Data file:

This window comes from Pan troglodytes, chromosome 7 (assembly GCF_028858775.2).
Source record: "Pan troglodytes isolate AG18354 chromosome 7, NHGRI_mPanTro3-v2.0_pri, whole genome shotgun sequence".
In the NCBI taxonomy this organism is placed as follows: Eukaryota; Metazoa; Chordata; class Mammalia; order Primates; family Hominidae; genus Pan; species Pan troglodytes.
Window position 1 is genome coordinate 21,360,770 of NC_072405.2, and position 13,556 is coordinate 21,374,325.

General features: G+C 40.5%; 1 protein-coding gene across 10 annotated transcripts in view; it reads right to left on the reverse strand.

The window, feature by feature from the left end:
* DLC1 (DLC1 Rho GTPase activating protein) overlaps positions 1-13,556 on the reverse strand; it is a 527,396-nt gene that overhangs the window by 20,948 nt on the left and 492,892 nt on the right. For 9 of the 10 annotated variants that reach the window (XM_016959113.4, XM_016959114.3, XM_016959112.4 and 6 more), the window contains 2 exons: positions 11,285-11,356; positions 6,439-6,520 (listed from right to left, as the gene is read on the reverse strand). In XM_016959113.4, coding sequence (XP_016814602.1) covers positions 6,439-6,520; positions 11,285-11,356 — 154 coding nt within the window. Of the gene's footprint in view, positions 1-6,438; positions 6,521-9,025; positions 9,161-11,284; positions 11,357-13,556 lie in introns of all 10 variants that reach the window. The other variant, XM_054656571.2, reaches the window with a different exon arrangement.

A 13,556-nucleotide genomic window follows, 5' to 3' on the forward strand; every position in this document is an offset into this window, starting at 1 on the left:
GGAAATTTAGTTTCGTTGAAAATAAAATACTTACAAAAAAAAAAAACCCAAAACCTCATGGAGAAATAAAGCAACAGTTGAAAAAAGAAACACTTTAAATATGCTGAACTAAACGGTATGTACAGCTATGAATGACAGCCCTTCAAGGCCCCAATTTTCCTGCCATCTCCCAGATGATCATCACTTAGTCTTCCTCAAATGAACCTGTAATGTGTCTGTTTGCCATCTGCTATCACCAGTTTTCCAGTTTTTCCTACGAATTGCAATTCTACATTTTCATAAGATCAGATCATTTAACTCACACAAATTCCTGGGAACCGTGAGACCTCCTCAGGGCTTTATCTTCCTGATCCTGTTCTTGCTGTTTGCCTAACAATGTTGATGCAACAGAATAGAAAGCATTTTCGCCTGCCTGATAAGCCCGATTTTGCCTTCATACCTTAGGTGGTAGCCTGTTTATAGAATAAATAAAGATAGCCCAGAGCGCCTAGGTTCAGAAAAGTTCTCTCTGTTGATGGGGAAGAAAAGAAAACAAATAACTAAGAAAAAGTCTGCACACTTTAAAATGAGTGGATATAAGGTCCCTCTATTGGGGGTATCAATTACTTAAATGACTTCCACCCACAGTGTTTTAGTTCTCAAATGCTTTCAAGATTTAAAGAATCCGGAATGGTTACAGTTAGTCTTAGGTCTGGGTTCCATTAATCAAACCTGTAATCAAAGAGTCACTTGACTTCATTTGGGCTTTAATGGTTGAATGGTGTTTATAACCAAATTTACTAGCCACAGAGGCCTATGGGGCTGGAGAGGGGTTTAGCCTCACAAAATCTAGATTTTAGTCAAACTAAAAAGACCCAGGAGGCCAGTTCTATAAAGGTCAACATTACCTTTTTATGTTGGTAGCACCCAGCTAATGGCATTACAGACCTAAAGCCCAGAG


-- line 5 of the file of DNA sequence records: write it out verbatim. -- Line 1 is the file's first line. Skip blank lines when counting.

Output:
General features: G+C 40.5%; 1 protein-coding gene across 10 annotated transcripts in view; it reads right to left on the reverse strand.